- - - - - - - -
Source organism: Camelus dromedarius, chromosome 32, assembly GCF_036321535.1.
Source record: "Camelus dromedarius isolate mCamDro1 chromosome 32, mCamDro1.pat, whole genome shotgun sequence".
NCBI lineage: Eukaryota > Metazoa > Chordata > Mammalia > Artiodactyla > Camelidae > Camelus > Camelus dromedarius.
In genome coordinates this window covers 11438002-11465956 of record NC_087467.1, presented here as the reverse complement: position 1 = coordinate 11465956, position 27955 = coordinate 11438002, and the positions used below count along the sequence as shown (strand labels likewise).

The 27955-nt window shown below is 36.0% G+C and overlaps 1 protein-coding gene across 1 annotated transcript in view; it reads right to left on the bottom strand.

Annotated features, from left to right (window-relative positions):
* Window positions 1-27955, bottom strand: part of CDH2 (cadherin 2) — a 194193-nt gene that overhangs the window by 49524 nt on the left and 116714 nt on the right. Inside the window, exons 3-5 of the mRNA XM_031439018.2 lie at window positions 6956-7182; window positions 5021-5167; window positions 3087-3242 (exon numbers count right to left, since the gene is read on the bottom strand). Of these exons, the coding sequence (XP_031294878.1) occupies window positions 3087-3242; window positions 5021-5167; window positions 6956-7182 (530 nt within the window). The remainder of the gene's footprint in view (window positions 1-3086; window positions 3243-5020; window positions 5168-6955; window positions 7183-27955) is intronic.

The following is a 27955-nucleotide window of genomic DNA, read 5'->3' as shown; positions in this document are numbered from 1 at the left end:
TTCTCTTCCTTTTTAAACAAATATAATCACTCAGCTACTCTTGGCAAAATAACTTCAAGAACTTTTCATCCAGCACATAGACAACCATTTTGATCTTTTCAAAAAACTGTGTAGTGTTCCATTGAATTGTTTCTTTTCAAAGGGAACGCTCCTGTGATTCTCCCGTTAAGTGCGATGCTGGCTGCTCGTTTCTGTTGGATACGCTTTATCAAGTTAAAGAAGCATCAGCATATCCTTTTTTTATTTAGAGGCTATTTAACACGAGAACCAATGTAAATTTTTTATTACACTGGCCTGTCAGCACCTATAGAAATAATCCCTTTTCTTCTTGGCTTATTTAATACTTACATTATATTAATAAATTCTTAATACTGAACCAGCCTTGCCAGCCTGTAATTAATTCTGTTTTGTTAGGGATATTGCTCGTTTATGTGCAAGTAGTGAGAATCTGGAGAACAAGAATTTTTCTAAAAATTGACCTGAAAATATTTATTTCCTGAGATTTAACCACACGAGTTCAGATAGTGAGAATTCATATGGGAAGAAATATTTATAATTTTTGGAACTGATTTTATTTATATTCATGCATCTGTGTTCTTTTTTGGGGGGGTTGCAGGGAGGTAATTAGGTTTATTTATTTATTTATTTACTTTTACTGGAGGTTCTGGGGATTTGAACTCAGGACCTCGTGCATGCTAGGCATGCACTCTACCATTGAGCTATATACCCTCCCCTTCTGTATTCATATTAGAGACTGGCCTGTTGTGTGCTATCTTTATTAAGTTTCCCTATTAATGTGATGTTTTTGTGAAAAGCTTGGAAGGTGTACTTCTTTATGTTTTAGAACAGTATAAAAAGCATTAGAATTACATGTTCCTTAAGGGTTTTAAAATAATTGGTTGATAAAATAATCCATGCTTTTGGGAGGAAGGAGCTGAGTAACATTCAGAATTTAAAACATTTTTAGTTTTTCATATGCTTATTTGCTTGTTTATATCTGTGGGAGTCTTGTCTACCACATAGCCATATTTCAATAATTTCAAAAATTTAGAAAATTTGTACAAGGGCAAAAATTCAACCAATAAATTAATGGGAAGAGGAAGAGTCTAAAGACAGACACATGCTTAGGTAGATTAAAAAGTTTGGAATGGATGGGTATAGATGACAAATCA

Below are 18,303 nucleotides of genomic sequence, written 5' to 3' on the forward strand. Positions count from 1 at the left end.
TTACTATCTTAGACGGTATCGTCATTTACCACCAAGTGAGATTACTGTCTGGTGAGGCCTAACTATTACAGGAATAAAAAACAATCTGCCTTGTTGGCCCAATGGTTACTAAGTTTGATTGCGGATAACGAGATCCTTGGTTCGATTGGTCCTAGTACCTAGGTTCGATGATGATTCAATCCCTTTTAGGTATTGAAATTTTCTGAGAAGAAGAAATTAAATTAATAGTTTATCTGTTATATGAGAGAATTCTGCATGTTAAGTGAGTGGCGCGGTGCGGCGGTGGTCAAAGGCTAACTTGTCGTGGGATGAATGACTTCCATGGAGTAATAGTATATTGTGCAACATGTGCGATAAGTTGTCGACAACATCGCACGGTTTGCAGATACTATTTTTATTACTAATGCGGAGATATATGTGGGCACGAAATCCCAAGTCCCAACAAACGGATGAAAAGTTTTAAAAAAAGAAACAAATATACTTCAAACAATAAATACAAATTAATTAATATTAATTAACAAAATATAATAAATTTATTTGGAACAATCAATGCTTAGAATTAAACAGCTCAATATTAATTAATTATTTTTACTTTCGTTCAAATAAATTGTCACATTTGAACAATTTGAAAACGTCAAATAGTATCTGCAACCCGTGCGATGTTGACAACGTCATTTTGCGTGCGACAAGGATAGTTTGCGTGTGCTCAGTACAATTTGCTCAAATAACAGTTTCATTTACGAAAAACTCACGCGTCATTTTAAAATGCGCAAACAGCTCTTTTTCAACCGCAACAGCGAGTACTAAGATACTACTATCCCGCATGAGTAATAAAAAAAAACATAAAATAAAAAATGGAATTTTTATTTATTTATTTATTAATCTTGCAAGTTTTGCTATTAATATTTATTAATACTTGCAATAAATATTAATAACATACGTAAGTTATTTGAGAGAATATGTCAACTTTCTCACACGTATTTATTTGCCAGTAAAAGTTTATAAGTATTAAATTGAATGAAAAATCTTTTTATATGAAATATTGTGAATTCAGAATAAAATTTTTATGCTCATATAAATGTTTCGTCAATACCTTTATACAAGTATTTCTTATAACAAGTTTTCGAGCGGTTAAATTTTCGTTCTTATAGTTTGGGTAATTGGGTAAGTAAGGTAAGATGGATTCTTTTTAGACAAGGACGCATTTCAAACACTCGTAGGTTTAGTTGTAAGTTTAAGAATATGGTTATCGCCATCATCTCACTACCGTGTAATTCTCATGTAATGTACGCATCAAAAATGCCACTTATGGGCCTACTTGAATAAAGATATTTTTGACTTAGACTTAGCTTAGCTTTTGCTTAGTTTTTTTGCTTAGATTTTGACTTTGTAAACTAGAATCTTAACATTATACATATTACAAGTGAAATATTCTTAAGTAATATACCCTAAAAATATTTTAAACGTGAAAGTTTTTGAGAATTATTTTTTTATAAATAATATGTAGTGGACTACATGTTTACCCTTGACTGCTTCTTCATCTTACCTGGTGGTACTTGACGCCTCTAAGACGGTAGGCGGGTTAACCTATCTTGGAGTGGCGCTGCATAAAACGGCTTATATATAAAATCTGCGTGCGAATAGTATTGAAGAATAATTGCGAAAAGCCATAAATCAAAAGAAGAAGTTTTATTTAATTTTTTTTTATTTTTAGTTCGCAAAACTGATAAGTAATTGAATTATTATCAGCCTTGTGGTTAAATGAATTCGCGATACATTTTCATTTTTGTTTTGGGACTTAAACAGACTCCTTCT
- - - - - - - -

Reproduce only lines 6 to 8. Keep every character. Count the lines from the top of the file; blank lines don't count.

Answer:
Annotated features, from left to right (window-relative positions):
* Window positions 1-27955, bottom strand: part of CDH2 (cadherin 2) — a 194193-nt gene that overhangs the window by 49524 nt on the left and 116714 nt on the right. Inside the window, exons 3-5 of the mRNA XM_031439018.2 lie at window positions 6956-7182; window positions 5021-5167; window positions 3087-3242 (exon numbers count right to left, since the gene is read on the bottom strand). Of these exons, the coding sequence (XP_031294878.1) occupies window positions 3087-3242; window positions 5021-5167; window positions 6956-7182 (530 nt within the window). The remainder of the gene's footprint in view (window positions 1-3086; window positions 3243-5020; window positions 5168-6955; window positions 7183-27955) is intronic.

The following is a 27955-nucleotide window of genomic DNA, read 5'->3' as shown; positions in this document are numbered from 1 at the left end: